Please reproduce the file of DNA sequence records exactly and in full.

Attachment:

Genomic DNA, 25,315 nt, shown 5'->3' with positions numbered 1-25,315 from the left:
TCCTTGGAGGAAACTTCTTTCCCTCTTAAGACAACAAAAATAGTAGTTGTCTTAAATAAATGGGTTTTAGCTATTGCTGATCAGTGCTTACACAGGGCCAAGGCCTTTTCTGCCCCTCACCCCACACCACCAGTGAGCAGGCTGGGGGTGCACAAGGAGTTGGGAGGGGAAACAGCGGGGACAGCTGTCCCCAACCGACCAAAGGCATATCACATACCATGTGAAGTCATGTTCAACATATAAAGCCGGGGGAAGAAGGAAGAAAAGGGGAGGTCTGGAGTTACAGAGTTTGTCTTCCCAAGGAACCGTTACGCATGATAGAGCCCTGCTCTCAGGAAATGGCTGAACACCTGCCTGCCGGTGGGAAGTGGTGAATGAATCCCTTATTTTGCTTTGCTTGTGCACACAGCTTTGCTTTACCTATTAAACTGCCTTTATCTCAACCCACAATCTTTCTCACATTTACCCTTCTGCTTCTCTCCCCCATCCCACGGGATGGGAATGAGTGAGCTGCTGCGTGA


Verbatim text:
Genomic DNA, 25,315 nt, shown 5'->3' with positions numbered 1-25,315 from the left:
TCCTTGGAGGAAACTTCTTTCCCTCTTAAGACAACAAAAATAGTAGTTGTCTTAAATAAATGGGTTTTAGCTATTGCTGATCAGTGCTTACACAGGGCCAAGGCCTTTTCTGCCCCTCACCCCACACCACCAGTGAGCAGGCTGGGGGTGCACAAGGAGTTGGGAGGGGAAACAGCGGGGACAGCTGTCCCCAACCGACCAAAGGCATATCACATACCATGTGAAGTCATGTTCAACATATAAAGCCGGGGGAAGAAGGAAGAAAAGGGGAGGTCTGGAGTTACAGAGTTTGTCTTCCCAAGGAACCGTTACGCATGATAGAGCCCTGCTCTCAGGAAATGGCTGAACACCTGCCTGCCGGTGGGAAGTGGTGAATGAATCCCTTATTTTGCTTTGCTTGTGCACACAGCTTTGCTTTACCTATTAAACTGCCTTTATCTCAACCCACAATCTTTCTCACATTTACCCTTCTGCTTCTCTCCCCCATCCCACGGGATGGGAATGAGTGAGCTGCTGCGTGA